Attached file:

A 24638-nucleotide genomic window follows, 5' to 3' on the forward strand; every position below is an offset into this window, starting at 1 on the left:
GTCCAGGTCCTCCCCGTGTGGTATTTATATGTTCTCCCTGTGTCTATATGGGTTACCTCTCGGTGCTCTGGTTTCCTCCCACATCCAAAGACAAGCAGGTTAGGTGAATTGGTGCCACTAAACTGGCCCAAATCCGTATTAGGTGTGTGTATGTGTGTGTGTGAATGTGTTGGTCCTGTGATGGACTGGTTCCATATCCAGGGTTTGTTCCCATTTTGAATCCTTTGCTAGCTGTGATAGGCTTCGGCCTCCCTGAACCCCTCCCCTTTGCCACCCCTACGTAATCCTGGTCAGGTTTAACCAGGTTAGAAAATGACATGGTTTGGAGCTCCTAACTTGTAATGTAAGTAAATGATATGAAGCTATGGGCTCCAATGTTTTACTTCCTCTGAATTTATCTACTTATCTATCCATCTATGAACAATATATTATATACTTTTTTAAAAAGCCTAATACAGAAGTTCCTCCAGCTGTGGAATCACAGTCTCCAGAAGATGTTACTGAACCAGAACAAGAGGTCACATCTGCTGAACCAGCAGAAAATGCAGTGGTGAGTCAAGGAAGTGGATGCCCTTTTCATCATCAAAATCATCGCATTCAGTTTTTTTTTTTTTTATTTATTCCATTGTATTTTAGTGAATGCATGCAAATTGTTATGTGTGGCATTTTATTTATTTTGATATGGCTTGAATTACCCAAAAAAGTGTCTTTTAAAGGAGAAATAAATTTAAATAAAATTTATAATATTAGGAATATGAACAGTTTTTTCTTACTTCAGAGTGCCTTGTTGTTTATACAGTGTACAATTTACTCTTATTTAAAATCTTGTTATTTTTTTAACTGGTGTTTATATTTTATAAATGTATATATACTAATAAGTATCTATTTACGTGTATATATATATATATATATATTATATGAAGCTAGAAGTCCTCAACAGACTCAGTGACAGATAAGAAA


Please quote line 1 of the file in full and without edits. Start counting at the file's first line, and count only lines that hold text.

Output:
A 24638-nucleotide genomic window follows, 5' to 3' on the forward strand; every position below is an offset into this window, starting at 1 on the left: